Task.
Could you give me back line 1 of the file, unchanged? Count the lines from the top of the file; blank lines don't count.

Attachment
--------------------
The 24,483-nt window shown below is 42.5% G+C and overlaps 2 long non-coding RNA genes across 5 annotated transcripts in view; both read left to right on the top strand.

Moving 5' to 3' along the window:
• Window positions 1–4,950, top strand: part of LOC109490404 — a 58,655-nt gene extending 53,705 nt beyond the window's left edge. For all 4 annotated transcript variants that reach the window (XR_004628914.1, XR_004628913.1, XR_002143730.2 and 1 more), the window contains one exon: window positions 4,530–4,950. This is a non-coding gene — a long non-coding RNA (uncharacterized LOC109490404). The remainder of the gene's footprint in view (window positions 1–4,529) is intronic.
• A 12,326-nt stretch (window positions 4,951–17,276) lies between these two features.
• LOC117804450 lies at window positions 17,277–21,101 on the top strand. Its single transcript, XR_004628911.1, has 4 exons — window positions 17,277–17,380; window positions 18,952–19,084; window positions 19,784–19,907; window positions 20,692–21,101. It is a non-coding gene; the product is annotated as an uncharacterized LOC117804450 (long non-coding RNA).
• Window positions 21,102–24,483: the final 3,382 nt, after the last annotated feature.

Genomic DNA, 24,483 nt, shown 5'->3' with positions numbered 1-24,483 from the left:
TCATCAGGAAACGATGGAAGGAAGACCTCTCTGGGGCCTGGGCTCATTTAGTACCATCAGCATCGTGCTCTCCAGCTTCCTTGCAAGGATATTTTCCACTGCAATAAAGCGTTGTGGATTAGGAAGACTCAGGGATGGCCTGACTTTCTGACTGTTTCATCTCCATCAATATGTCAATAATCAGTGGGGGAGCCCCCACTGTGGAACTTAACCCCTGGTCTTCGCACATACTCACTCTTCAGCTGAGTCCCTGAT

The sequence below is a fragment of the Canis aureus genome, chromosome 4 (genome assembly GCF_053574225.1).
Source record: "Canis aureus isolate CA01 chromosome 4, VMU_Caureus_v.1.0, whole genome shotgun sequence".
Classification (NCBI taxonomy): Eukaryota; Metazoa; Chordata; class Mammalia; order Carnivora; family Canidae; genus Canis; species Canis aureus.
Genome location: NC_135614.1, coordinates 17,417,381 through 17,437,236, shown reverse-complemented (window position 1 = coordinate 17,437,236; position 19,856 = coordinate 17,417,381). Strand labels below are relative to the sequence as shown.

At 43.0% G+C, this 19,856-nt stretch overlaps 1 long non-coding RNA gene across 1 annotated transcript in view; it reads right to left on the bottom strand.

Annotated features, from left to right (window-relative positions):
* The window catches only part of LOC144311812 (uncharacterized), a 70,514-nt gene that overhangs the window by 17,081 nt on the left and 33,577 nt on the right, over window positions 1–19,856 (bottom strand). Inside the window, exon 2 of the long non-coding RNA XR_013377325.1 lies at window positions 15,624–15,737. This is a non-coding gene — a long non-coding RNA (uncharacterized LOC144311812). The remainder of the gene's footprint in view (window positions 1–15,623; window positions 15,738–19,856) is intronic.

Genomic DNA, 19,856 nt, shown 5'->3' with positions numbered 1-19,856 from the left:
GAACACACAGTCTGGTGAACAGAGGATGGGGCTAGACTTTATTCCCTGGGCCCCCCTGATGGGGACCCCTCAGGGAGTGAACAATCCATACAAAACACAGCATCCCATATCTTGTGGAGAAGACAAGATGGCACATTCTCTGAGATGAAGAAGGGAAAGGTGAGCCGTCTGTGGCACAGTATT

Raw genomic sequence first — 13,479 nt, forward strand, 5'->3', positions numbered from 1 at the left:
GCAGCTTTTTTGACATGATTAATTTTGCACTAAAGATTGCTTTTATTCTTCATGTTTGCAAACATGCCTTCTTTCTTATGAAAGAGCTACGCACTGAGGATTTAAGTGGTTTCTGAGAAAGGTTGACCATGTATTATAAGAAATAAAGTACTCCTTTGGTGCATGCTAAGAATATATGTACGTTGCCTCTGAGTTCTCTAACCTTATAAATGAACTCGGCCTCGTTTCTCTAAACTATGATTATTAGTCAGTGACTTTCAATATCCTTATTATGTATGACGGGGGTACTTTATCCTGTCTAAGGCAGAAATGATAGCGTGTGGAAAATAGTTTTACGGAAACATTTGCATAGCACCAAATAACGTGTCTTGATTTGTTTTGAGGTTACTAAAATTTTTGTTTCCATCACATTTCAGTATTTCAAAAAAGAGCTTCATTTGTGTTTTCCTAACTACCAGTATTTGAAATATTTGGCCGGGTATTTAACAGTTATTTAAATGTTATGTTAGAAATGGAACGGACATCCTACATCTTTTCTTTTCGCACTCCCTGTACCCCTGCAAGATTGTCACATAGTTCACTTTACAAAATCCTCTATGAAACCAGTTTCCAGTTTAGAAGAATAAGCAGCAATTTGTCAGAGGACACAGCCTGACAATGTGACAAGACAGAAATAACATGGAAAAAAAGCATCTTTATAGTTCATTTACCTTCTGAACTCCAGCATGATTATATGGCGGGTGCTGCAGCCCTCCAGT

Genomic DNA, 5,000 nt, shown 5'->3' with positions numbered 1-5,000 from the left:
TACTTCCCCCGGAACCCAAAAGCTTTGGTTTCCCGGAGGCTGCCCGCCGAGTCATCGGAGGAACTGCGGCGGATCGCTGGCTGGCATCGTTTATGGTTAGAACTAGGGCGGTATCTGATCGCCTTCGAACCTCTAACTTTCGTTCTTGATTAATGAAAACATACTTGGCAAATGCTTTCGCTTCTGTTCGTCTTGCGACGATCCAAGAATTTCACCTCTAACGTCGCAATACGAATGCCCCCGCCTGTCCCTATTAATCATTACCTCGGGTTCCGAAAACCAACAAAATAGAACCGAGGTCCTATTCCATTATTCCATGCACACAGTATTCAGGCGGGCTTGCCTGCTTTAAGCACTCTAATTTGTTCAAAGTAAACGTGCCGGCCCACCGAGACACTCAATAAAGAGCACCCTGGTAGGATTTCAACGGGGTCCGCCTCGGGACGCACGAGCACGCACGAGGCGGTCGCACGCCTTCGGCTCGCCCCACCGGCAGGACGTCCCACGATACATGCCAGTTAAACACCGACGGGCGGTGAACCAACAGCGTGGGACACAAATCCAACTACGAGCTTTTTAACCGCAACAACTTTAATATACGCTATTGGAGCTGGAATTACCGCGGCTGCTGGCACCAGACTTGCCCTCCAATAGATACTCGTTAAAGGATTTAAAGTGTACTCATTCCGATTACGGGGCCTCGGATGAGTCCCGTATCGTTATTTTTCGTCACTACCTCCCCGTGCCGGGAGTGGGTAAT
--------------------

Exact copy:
The 24,483-nt window shown below is 42.5% G+C and overlaps 2 long non-coding RNA genes across 5 annotated transcripts in view; both read left to right on the top strand.